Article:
As New Orleans slowly repopulates, black doctors feel that it’s essential for them to play a role in rebuilding community-based health care. “Black patients not having black doctors absolutely affects their quality of care,” Dr. Weather says. “We went to medical school because that’s what we were called to do, not because our parents told us to go.”
AFTER THE STORM
Xavier University bounces back to prepare for the next generation of black doctors
When Hurricane Katrina devastated New Orleans in August 2005, historically black Xavier University was plunged into a murky abyss with more than $90 million in damages.
The university, renowned for sending more blacks to medical schools than any other institution in the country and graduating nearly 25% of the nation’s black pharmacists, faced a bleak, uncertain future. Two months later, university president Norman Francis, PhD, made a bold and ambitious statement: Classes would resume in January 2006.
“We didn’t have time to wonder whether we could do it or not,” explains Wayne Harris PhD, dean of Xavier’s College of Pharmacy.
On January 17, the university opened, welcoming back 75% of its students. But with a meager endowment and limited FEMA assistance, additional funds were needed. Other universities, philanthropic organizations and private donors stepped up. The Arab nation of Qatar pledged $5 million to help support displaced students and $12.5 million to help rebuild Xavier’s campus.
“Hurricane Katrina was so devastating that everyone in Qatar and the rest of the world felt a responsibility to really act,” Nasser Bin Hamad M. al-Khalifa, Qatar’s ambassador to the United States told the New York Times in May. Khalifa added that Qatar opted to give the funds to Xavier to ensure that those directly affected by the storm would benefit.
“Xavier has a long history of providing opportunity to students,” Harris says. “We owed it to our students to reopen when we did.” To contribute, visit www.xula.edu or call 504.486.7411.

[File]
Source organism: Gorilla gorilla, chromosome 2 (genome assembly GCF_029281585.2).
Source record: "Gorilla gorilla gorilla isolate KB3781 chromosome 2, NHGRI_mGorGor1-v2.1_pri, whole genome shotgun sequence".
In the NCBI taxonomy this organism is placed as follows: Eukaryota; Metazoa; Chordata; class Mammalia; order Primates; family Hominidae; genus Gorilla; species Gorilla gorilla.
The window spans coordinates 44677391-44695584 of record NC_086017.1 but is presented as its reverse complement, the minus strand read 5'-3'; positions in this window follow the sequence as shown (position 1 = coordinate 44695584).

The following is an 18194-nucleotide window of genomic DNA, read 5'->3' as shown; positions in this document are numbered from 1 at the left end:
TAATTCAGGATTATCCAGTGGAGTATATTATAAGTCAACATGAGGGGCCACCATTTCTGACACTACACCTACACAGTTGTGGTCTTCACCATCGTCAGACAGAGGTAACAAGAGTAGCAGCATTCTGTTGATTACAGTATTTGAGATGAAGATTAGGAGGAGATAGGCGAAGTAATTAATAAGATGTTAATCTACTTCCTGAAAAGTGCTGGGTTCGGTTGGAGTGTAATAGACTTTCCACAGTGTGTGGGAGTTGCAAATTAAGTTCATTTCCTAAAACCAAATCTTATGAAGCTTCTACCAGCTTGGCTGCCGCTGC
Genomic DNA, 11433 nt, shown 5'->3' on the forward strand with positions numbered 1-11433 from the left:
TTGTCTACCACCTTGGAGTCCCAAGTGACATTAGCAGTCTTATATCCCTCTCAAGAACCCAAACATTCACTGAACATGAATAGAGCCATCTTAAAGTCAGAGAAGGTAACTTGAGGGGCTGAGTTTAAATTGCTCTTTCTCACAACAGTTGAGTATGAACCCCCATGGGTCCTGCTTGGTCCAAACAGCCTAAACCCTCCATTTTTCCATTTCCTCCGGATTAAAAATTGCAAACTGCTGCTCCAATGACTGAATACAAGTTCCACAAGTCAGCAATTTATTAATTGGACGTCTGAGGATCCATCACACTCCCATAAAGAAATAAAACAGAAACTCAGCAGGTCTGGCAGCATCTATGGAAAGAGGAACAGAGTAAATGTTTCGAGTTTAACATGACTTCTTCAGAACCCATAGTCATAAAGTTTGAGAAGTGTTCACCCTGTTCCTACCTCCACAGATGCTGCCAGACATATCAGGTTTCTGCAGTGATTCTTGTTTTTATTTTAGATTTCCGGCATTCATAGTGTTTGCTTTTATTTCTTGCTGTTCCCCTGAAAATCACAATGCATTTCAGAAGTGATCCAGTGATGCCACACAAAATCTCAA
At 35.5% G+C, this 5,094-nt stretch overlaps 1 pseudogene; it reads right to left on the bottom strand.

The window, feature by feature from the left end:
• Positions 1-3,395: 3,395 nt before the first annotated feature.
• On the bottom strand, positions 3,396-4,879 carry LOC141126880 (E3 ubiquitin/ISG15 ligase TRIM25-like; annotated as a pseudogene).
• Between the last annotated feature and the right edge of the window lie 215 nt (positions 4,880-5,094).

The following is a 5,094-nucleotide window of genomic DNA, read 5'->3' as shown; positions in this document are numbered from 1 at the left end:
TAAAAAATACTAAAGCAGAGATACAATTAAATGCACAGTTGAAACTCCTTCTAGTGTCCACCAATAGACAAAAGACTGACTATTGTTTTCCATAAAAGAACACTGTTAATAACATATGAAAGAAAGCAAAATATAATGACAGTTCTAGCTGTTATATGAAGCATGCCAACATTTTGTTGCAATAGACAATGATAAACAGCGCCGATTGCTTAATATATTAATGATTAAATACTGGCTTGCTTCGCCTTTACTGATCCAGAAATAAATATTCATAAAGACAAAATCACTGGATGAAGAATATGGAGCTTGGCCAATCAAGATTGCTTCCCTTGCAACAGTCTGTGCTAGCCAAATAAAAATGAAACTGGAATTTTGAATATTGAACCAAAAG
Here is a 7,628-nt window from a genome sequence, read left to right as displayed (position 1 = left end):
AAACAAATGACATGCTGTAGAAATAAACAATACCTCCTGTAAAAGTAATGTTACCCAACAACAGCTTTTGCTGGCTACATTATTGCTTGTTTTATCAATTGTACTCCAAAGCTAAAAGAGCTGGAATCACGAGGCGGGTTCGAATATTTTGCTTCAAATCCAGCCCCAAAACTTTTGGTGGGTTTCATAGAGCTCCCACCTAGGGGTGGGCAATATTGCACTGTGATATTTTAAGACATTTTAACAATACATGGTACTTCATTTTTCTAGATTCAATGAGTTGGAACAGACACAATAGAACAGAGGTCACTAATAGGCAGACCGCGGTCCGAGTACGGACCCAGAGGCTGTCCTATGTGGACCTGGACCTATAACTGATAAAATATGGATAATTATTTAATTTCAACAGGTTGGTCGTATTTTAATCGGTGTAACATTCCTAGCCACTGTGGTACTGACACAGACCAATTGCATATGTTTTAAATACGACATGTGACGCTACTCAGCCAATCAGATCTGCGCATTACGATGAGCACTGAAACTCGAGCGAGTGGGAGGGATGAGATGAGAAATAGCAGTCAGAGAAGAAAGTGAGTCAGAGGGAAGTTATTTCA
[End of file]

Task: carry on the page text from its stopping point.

BEFORE THE NEXT DISASTER STRIKES
Follow these steps to prepare your family for the unthinkable
FEMA says Americans should prepare for large-scale disasters by developing specific action plans. It says people should be prepared to survive without any local or federal assistance for at least 36 hours. To learn more about disaster preparedness, visit FEMA at www.fema.gov or call 800.621.FEMA. In the meantime, take these steps:
- Learn about the hazards facing your community and how it plans to make warnings and evacuations. You can find your state’s offices and agencies of emergency management through the “Contact Us” section of FEMA’s website.
- Create a family disaster plan that addresses how to contact one another in case of evacuation and specific routes out of the area. In case local communications, such as phone service, are affected, keep cards with the contact information of out-of-state relatives or friends handy. If the family is split up, have each member or someone with operable communications call a contact person and give your whereabouts.
- Assemble a disaster survival kit that includes a three-day supply of water and nonperishable food, a first-aid kit, a portable battery-powered radio, a flashlight and extra batteries, moist towelettes, matches, a waterproof container with extra clothing, photocopies of credit and ID cards, and cash. Keep a kit at home, at work and in your car.